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that there's a recognition that lean meat is and should be a part of a healthy diet. i think the challenge is to understand that as americans if we look at the obesity epidemic that we're confronting in the country that some of us are consuming more calories than we should. in relationship to the overconsumption of calories and one way to reduce the overall consumption is to eat less of certain things. and within that category would be red meat but that's by no means the only category. so i want to be clear here -- >> i don't understand. i'm sorry, mr. vilsack, why would you include in that category red meat? why wouldn't you say anything that takes you over a caloric level that's unacceptable you shouldn't eat? why would there be a category of things not to eat? >> because of the importance of having balance in terms of what you consume, in terms of what a healthy diet consists of.
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again, remember what this is. it's a set of guidelines which is designed to give you the best chance of reducing cardiovascular, cancer, and cardiac diseases. >> wouldn't red meat be part of a list of things you should eat as long as you eat lean? >> it is. it is. that's what i'm saying. >> i'm sorry. i thought you said you put it in a list of things not to eat. >> no. sir, what i said was if you're concerned about overconsumption of food generally, then obviously you're going to suggest that people should eat less of something that they are eating a lot of. that's the key. >> i agree. >> to suggest we're not going to have a guideline, i think it's fair to say regardless of the fact the guidelines aren't fixed yet that lean meat is going to be a part of a healthy diet. there's no question about that. >> the advisory committee's recommendation on this is exactly the same as 2010. so i think the secretary's comments hold. i think the secretary's comments are also reflected. i have fiesta ware.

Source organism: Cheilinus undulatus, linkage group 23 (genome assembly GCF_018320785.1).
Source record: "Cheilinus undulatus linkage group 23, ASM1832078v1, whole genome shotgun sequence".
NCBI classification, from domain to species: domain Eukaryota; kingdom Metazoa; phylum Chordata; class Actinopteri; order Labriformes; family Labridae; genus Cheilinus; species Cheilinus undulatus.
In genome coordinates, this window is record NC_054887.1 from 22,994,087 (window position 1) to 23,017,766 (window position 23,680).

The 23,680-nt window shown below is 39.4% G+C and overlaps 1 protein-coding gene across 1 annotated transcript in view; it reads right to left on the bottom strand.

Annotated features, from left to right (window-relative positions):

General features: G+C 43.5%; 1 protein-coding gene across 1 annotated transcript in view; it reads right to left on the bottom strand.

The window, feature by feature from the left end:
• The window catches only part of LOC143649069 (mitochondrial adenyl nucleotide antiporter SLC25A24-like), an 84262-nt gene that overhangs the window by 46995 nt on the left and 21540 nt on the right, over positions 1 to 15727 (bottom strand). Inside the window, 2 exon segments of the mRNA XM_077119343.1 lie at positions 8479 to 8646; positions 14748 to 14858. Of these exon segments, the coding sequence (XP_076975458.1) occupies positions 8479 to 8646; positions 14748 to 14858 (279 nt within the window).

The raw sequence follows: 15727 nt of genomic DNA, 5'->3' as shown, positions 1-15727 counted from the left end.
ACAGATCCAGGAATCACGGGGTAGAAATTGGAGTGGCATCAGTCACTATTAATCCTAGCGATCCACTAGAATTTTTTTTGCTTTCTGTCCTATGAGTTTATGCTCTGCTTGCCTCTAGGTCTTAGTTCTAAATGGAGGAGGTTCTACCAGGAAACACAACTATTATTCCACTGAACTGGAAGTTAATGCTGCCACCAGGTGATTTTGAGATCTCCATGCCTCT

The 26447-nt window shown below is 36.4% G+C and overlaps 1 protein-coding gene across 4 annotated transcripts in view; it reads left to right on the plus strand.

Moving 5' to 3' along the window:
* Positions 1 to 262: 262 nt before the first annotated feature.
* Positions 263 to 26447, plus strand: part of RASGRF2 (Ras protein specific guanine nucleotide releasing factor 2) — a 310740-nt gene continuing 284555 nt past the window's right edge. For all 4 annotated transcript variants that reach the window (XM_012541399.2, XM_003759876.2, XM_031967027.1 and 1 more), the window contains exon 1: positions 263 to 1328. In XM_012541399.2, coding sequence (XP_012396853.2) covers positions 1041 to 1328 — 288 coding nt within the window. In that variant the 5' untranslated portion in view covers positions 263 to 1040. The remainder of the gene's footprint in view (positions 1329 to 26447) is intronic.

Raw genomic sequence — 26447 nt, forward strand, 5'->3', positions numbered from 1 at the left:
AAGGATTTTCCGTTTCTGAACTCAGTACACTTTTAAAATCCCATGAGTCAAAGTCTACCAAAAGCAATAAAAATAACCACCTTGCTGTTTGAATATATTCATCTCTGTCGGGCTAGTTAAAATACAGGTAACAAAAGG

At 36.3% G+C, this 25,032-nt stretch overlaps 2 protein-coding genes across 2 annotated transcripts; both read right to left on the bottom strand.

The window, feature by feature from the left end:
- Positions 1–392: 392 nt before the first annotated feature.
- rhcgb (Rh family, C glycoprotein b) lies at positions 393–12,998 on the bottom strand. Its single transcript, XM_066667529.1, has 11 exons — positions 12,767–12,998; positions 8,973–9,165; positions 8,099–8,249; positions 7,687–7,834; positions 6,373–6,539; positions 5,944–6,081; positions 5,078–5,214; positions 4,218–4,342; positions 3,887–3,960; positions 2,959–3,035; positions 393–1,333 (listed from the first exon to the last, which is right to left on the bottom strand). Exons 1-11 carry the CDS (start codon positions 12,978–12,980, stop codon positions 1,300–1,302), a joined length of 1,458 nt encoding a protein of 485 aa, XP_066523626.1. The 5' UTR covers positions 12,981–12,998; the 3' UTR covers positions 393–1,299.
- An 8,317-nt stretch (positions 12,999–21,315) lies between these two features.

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those are those plates, the chl colorful plates. my mothers used those. the plates that i have for my mother and the one i got for my wedding, they're a different size reflecting the issue that we as a nation -- i just think that's a visible thing that people see. my mom's plates, they're littler. the ones i have from her. the ones i got. and this gets to the issue of the totality that we need to work on. at the same time that we think about the nutritional content. so we've got too much and we have to get the right nutritional content. i think what everybody wants is an opportunity to be able to have guidelines to do that and i think that's what the my plate hits are about and everything is about. being the mother of an 8 and 6-year-old and having worked for the largest grocer in the country, walmart, the time -- average time for a working mom or dad is like to -- 20 minutes. your ability to get in there, get it done, and try and do it in a way that's healthy for your children, you need ease in decision making. this is step one. it's just the guidelines. how it gets translated into
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other things are the next steps and i think that's what the secretary's comment about what this is and what this isn't and why we want something that is useful for working families who are just trying to get this right for themselves and their children. >> thank you both. i yield back. >> mr. walsh, five minutes. >> thank you, mr. chairman. i want to thank both of you for being here for the work you do and secretary burwell, i appreciate that last comment too as a father of a young son and someone -- i supervised the lunchroom for 20 years, and you see that side of years and how the school lunches impact. i think you brought up great points and this is an important hearing. i think articulating what this is and isn't is really important because at the heart of this with so much information americans are going to try to find it from their uncle's e-mail to dr. oz and others, they're looking for the gold standard on what makes a difference.